Eating insects is a normal routine in many parts of the world. In fact, a 2013 report from the United Nations (UN) stated that approximately 2 billion people are regularly eating insects. This is a common practice in Asia, Australia & South America and the act is labeled as “entomophagy”.
Aristotle, born in 384 BC during the Classical Period, likes to eat cicadas and he even mentioned them in his book “History of Animals”. In addition, John the Baptist, a Biblical figure, ate insects:
“And the same John had his raiment of camel’s hair, and a leathern girdle about his loins; and his meat was locusts and wild honey.”
Thus, to eat insects is not a new trend. In reality, our ancestors have been practicing entomophagy a long time ago.
A report from the Food and Agriculture Organisation (FAO) stated that 113 nations practice entomophagy nowadays. However, the ancient method of simply catching insects and eating them raw has evolved. In fact, present procedures about entomophagy now include harvesting insects, cleaning those collected, then cooking and finally, marketing.
Health Benefits Of Eating Insects
They Add Muscle, Not Fat
Eating bugs or insects will give you so much protein. In fact, a cricket contains 65% protein – much higher than the protein amount of beef. Insect protein can help you build muscle mass and can also support your ligaments and tendons.
They Can Improve Your Mood
In addition to protein, insects are also loaded with amino acids which normalize a person’s hormone levels. Also, if a person lacks amino acids he/she will start to feel anxious, moody and blue. Finally, protein from insects can help normalize the blood’s sugar level. Mood swings are sometimes caused by sudden spikes in a person’s blood sugar level.
Helps Your Brain To Function Normally
As mentioned above, insects are rich in amino acids and protein. The brain burns a lot of energy and it needs a steady supply of glucose. Because of insects’ high protein content, it can keep your blood glucose level at a healthy rate. Further, the amino acids help your brain to concentrate.
A Healthier Meat Alternative
A 100 gram-beef is made of 20 gram- fat and contains approximately 254 calories. On the other hand, a 100 gram-cricket is made of 5.5 gram-fat and contains approximately 122 calories only. Additionally, crickets have 3 times more iron than beef.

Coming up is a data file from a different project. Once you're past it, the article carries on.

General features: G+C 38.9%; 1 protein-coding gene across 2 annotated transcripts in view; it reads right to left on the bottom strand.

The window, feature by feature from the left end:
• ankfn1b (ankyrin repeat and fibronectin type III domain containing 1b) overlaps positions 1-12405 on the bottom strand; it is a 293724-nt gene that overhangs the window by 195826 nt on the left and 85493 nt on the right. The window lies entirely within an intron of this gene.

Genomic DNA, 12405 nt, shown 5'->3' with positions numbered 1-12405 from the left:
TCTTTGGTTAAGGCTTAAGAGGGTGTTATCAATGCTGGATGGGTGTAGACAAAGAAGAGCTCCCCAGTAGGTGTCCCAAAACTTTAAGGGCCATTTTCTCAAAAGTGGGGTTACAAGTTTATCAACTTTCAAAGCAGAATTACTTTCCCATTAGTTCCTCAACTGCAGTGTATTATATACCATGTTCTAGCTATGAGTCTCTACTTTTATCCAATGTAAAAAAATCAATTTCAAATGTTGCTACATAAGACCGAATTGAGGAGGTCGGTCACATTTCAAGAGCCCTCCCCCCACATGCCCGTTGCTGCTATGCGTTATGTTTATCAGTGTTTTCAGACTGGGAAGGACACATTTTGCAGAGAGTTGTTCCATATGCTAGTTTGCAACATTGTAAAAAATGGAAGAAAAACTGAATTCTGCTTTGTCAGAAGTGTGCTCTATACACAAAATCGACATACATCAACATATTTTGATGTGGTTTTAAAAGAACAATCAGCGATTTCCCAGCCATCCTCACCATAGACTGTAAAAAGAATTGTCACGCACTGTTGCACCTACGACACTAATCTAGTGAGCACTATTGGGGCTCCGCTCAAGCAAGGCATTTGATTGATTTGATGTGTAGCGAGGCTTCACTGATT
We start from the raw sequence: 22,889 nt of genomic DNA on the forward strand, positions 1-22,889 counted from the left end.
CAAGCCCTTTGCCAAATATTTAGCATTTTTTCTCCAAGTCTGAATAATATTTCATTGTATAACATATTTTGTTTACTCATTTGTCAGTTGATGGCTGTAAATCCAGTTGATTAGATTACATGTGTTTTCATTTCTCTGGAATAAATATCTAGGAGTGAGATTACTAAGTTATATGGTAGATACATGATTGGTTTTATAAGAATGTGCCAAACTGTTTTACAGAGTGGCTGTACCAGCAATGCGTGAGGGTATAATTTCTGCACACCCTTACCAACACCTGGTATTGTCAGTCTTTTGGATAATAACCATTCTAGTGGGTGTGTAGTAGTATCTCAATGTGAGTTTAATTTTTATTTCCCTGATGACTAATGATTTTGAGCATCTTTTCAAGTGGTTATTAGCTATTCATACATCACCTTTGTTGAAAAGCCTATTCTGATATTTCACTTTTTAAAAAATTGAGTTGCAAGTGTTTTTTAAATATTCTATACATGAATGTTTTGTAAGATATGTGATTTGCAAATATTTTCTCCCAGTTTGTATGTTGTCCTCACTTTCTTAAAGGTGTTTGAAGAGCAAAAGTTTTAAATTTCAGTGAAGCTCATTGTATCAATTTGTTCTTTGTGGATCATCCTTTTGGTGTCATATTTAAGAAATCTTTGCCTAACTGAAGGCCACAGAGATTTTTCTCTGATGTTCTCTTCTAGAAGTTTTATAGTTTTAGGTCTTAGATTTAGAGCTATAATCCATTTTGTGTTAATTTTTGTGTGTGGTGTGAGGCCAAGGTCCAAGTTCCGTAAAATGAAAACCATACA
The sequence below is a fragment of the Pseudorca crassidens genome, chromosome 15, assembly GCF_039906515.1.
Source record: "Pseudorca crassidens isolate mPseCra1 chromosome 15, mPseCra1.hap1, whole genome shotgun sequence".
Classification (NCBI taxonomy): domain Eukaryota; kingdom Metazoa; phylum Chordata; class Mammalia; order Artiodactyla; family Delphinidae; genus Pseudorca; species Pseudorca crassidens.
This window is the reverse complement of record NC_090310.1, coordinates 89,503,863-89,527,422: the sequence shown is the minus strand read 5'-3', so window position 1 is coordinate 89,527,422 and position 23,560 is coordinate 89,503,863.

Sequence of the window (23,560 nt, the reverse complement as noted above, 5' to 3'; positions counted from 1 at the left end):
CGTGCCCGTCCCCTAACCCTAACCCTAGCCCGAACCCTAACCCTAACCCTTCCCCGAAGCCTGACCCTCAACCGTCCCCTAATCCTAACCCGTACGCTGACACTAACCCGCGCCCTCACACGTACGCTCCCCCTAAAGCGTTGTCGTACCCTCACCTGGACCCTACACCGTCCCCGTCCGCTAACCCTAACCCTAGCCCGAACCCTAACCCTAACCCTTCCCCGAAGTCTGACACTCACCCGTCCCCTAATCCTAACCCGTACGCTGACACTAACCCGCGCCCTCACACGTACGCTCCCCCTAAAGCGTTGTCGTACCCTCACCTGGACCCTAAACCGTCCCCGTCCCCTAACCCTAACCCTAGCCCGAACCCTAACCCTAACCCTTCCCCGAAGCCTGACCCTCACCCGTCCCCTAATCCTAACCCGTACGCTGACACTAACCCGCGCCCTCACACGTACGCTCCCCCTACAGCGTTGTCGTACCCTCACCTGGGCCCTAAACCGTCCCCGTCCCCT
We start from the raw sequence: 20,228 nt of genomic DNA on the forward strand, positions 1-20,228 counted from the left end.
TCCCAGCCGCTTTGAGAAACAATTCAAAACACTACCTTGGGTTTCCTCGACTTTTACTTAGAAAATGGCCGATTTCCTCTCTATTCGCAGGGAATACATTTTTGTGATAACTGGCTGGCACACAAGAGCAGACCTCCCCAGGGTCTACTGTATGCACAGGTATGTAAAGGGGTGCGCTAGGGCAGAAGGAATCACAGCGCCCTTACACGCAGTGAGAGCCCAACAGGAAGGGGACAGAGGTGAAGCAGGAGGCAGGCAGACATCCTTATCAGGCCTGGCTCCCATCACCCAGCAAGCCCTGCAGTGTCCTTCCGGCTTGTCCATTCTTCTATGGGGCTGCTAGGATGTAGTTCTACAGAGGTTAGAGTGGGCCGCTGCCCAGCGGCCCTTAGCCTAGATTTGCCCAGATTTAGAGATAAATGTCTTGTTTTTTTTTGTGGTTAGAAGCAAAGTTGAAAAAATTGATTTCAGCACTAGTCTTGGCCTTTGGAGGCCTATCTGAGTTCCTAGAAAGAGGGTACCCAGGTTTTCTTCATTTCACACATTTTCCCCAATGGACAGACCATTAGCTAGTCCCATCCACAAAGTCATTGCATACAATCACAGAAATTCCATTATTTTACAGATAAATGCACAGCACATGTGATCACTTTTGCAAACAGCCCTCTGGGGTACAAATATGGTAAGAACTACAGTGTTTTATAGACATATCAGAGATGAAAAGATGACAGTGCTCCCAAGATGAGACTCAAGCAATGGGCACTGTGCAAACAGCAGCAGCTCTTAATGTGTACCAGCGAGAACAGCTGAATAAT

Insects Are Less Likely To Transmit Diseases
Undoubtedly, human beings are taxonomically distant from insects. This gives insects a lower chance of transmitting diseases to humans as compared to eating meat (for example, mad cow disease).
The insect farming industry can be more economical than the animal farming industry because insects do not require large spaces and they are easier to feed.
In addition, when compared to animals, they create fewer greenhouse gases. In fact, traditional livestock produces more greenhouse gas emissions than the transportation industry.
Lastly, because insects are abundant and cheap to sustain, they may help solve the problem of world hunger. Here is a statement from Eva Muller (one of the Directors of Food and Agriculture Organization): “Insects are not harmful to eat, quite the contrary. They are nutritious, they have a lot of protein and are considered a delicacy in many countries.”
Differences of farmed Insects
There is not one single sign that can tell if an insect is safe to eat. Fortunately, most of them are edible.
To keep yourself safe, choose to cook insects before eating them. Bugs containing venom will be safe to eat after you boil them. Lastly, pick live insects whenever possible. There is no way to tell how the dead ones died. In this way, you can avoid the risk of eating a bug that has recently been killed by an insecticide.
Insect Food Products
Here are some of the tastiest food snacks available on the market today:
Cricket Brownies (brand name: Cricket Flours)
Cricket Chips (brand name: Chirps Chips)
Bug Burgers (brand name: Insecta)
Cricket Energy Bars (brand name: Grilo)
Cricket Cocktail Bitters (brand name: Critter Bitters)
Insect Salt (brand name: Gran Mitla)
Consuming insects are great for your health, the environment, and it has great potential in reducing world hunger. They provide the same nutrients that we can get from meat and with less fat! To sum it up, insect consumption and farming are very sustainable. We would like to end this article with a statement from the United Nations about entomophagy: “…one of the many ways to address food and feed security.“